Sudanese security forces dismantle barricades set up by pro-democracy protesters

Demonstrators hoped to repeat two days of barricading last week that had brought life in Khartoum to a halt

File photo: Sudanese protesters take part in a demonstration in Khartoum. AFP

Sudanese security forces have removed street barricades placed by pro-democracy protesters in Khartoum’s sister cities of Bahri and Omdurman, foiling their attempt to cripple life in the capital.

Witnesses said that on Sunday, a security contingent made up of troops, police and members of a paramilitary force removed the barricades at lunchtime, about six hours after the protesters had set them up.

The barricades, mostly made of rocks, tyres and tree branches, disrupted the rush-hour traffic heading to Khartoum, forcing many to stay at home.

Some protesters pelted the security forces with rocks as they dismantled the barricades, but there were no major clashes between the two sides or reports of casualties.

Diaaeldeen Khetam, an airport employee from Omdurman, said it took him two hours to get to work on Sunday. “Heavy traffic everywhere. I was late for work, but still lucky to have made it.”

Another Omdurman resident, author Sohanda Abdel Wahab, left her home at 7.30am for Khartoum, but could not reach her destination. “I wanted to return to Omdurman but that was also difficult, so I sat by the Nile and waited until traffic cleared,” she said.

File Photo: A screengrab from a video showing a Sudanese volunteer on a motorbike with a siren and a seat attached to the back that he uses to ferry injured protesters to field hospitals in Khartoum, Sudan. Reuters

Protesters who erected the barricades did so at the behest of the Resistance Committees, a major pro-democracy group that has led rallies demanding an end to military rule and the restoration of Sudan’s democratic transition, which was derailed by a coup last October.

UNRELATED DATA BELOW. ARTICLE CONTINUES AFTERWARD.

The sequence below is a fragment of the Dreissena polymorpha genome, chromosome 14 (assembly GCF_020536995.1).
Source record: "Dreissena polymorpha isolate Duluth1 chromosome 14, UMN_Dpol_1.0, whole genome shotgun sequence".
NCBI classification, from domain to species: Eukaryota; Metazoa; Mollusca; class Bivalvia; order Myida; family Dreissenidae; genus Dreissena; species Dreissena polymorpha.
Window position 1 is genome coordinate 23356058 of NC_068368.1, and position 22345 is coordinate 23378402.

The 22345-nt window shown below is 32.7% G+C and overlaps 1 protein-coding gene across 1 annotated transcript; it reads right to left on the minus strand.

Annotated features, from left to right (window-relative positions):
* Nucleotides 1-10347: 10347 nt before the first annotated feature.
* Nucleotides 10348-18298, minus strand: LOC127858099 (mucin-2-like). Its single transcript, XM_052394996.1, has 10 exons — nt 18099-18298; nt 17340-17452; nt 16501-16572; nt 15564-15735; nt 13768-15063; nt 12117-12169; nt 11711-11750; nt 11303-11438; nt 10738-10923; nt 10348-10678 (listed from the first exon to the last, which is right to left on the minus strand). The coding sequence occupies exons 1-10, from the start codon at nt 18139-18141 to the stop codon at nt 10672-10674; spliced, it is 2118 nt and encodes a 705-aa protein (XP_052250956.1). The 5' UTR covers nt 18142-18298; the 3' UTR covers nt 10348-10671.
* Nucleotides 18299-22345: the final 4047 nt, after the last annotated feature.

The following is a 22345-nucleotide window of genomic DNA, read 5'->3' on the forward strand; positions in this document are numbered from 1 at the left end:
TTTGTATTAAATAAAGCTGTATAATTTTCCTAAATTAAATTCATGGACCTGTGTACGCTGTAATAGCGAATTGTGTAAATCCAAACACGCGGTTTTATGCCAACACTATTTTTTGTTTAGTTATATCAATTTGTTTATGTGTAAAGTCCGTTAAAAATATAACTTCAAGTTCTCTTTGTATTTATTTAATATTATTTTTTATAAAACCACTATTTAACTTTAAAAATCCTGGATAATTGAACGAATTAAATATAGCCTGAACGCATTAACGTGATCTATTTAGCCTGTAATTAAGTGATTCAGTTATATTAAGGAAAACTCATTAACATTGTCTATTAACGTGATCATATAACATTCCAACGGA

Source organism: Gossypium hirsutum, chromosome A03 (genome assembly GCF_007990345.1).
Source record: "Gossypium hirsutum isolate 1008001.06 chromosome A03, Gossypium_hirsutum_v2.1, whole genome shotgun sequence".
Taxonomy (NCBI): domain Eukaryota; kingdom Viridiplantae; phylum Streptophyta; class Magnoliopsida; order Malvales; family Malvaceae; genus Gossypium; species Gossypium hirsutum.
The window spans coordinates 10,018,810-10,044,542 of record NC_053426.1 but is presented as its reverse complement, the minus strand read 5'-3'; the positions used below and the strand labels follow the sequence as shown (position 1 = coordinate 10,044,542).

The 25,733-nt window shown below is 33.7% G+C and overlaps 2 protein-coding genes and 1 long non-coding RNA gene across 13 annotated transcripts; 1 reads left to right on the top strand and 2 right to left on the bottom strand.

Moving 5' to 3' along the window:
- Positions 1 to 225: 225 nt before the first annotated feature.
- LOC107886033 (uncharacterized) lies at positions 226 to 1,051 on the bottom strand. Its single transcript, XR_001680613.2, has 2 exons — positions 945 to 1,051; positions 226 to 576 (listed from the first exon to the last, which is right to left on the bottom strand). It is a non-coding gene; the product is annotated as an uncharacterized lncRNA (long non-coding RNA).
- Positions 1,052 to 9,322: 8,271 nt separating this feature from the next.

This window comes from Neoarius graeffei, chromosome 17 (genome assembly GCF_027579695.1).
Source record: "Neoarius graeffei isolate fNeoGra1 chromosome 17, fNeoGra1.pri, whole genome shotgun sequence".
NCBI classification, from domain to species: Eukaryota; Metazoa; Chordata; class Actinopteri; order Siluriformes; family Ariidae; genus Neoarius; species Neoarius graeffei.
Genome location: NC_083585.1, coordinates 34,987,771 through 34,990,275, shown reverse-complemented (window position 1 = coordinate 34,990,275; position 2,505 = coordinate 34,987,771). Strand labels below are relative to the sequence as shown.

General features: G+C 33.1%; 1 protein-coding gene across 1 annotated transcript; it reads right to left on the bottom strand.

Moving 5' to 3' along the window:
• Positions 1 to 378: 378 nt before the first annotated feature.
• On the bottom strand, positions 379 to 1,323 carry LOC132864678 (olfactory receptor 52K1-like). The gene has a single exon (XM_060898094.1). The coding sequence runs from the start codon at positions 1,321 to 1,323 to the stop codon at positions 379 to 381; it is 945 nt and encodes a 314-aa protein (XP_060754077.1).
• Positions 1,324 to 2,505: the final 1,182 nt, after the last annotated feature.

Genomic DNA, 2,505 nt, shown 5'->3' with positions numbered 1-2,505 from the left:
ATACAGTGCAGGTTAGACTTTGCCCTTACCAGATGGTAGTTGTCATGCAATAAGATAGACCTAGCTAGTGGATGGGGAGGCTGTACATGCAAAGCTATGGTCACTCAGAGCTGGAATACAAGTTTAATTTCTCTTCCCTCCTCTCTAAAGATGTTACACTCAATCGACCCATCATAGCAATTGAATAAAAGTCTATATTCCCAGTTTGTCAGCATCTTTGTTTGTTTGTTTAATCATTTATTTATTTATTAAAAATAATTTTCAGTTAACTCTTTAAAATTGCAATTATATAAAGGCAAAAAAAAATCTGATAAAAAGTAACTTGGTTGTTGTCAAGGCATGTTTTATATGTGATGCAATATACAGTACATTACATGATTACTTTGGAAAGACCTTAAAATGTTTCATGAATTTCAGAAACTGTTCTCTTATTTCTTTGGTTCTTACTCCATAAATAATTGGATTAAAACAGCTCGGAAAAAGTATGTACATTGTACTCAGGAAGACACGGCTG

The committees were seeking to repeat the success of two days of street barricading last week that brought life in the capital to a halt.

While life was significantly disrupted in Bahri and Omdurman on Sunday morning, central Khartoum was packed. Streets were clogged with traffic and almost all stores were open. Shoppers thronged the nearby Al Araby market, where everything from food to electrical appliances and clothes are on sale.

Sudan has been swept by near daily, anti-military protests since last year’s military takeover. Security forces have violently dealt with the rallies, killing at least 90 protesters and injuring another 3,000.

Army chief and coup leader Gen Abdel Fattah Al Burhan has repeatedly called on civilian politicians to reach a consensus on the way forward in the transition to democratic rule before negotiations with the military can begin.

The pro-democracy movement, however, is adamant that it will not to negotiate directly with the military and says the generals are buying time to consolidate their grip on power.

Sudan’s economic woes have significantly worsened since the coup. The country’s main backers have suspended hundreds of millions of dollars’ worth of badly needed aid in response to the generals’ takeover.

Since October, the prices of essential items, such as fuel, wheat-flour and sugar, have soared out of reach of many Sudanese. The Sudanese pound has also sharply depreciated against the US dollar, feeding the surge in prices.

The UN said last week that the number of Sudanese facing acute hunger will more than double, to 18 million, by September this year because of the combined effects of conflict, economic troubles and poor harvests.

Updated: March 27, 2022, 4:28 PM